Room C-2 - 日本免疫学会

第1日目12月10日(水) 12:00-13:00
国立京都国際会館 J会場(Room C-2)
「Immunological tools to aid
recombinant protein production
and analysis」
淳一 先生
蛋白質研究所 分子創製学研究室 教授)
座長:福井 宣規 先生
(九州大学 生体防御医学研究所
Peptide-based epitope tagging technology is universally used in nearly all kind of research projects that involve
biochemical characterization of a target protein, but not many systems are fully compatible with purification
purpose. By utilizing an anti-human podoplanin antibody NZ-1, we constructed a novel epitope tag system. NZ-1
possesses exceptionally high affinity toward a dodecapeptide (GVAMPGAEDDVV) dubbed “PA tag”, with a
characteristic slow dissociation kinetics [1]. Because of its high affinity, PA-tagged proteins in a dilute sample can be
captured by immobilized NZ-1 resin in a near complete fashion and eluted by a solution of free PA peptide. This
enabled efficient one-step purification of various proteins including soluble and membrane proteins expressed in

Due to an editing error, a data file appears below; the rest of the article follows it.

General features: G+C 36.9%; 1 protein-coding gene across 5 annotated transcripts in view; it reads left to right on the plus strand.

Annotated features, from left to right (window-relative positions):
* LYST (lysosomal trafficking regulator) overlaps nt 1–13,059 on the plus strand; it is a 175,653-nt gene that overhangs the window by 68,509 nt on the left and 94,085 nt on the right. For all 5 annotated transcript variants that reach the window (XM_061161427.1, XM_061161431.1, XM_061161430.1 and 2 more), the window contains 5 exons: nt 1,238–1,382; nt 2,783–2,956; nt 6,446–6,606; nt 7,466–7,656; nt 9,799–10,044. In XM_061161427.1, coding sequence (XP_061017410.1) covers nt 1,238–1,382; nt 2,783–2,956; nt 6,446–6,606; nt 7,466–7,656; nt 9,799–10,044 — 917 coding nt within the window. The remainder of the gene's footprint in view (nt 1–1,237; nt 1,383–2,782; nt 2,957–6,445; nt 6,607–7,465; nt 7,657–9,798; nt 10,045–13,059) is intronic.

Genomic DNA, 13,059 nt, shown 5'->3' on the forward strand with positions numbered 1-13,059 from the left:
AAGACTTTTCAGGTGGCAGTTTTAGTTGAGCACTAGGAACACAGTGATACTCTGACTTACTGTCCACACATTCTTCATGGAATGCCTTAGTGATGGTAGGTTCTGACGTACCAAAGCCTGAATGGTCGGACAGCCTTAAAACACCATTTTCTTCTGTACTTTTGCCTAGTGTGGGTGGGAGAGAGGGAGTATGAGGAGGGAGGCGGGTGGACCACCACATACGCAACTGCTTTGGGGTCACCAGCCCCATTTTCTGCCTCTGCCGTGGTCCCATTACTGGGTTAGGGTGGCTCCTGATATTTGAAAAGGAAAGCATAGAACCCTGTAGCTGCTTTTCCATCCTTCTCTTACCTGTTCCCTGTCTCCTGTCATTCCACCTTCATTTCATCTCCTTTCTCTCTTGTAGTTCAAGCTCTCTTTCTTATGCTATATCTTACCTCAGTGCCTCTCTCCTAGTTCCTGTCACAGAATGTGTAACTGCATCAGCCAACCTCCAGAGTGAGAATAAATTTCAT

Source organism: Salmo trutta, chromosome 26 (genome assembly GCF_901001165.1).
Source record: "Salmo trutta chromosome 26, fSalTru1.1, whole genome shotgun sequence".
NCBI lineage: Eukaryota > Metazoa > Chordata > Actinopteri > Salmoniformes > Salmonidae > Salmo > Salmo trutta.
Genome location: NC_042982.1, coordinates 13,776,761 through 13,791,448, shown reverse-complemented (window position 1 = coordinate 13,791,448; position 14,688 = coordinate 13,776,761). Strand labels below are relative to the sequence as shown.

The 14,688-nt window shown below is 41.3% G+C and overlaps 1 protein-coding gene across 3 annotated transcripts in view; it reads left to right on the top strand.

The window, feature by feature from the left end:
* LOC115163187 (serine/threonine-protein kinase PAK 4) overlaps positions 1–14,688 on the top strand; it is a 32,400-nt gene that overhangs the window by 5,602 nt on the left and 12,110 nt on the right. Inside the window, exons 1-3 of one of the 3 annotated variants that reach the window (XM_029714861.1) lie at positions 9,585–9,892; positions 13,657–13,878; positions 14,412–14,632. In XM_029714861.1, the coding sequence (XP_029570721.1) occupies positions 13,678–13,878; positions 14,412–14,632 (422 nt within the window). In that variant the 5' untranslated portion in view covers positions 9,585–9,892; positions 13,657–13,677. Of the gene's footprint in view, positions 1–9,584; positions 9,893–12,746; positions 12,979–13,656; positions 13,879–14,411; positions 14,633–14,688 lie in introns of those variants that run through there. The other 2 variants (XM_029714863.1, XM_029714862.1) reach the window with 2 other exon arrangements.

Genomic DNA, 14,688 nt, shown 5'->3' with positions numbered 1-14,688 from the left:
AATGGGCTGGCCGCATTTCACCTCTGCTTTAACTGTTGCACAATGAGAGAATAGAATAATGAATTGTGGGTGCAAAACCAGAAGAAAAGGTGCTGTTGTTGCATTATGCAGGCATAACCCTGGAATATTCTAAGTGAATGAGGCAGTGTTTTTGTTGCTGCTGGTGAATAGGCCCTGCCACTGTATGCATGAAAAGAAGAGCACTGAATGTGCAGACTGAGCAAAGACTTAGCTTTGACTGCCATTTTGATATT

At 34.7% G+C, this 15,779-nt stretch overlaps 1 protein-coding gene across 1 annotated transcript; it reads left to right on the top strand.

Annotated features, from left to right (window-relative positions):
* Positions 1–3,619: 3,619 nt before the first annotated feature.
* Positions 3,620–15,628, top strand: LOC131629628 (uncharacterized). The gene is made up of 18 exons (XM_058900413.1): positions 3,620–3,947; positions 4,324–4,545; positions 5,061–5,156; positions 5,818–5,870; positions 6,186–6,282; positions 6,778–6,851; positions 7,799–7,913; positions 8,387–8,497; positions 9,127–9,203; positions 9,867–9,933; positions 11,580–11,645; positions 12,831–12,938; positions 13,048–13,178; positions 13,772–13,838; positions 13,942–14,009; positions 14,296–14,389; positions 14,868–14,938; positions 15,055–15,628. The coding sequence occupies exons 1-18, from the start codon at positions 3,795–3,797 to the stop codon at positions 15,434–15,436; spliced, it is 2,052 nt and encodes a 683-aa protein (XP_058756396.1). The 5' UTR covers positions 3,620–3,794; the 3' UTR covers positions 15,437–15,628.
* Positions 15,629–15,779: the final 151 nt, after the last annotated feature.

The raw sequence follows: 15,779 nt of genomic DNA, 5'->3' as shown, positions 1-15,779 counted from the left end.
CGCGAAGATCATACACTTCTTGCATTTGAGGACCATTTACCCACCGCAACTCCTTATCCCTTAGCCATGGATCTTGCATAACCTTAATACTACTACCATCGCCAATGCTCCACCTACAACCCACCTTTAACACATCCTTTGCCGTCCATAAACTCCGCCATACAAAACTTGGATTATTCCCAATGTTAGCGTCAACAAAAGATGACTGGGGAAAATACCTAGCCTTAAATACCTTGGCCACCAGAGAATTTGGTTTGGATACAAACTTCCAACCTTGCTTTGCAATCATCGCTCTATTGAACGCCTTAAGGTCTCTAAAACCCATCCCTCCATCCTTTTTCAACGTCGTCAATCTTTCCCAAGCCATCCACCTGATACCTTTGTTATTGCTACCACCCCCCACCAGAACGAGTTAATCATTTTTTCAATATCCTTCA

mammalian cells. Mild regeneration condition of the peptide-bound antibody ensures repeated use of the antibody
resin, indicating a cost-efficient nature of the system. We have applied this purification system to over 20 target
proteins and have succeeded in crystallizing several glycoproteins and receptor ectodomains with relatively short
turnaround time of 1~2 months/project. Next we have determined the X-ray crystal structure
of the NZ-1 Fab fragment bound by the PA tag peptide, and deduced precise binding
mechanism at atomic resolution. Within the binding pocket of NZ-1, the PA peptide assumed a
tight β-turn conformation, with the Pro-Gly sequence at the tip of the hairpin deeply inserted
in the antigen binding groove. In other words, NZ-1 recognizes the middle part of the tag with
little contribution from the distal N- and C-terminal parts. In fact, PA tag can be inserted into a
tip of turn or in the middle of a loop region of a protein, enabling the site-specific fluorescent
labeling of a receptor. As it is generally difficult to graft linear epitope tag in a structured
protein domain, the PA tag system may provide unique opportunity to attach
purification/labeling handle to a target protein.
[1] Fujii Y et al. Protein Expr Purif, 95:240-7 (2014)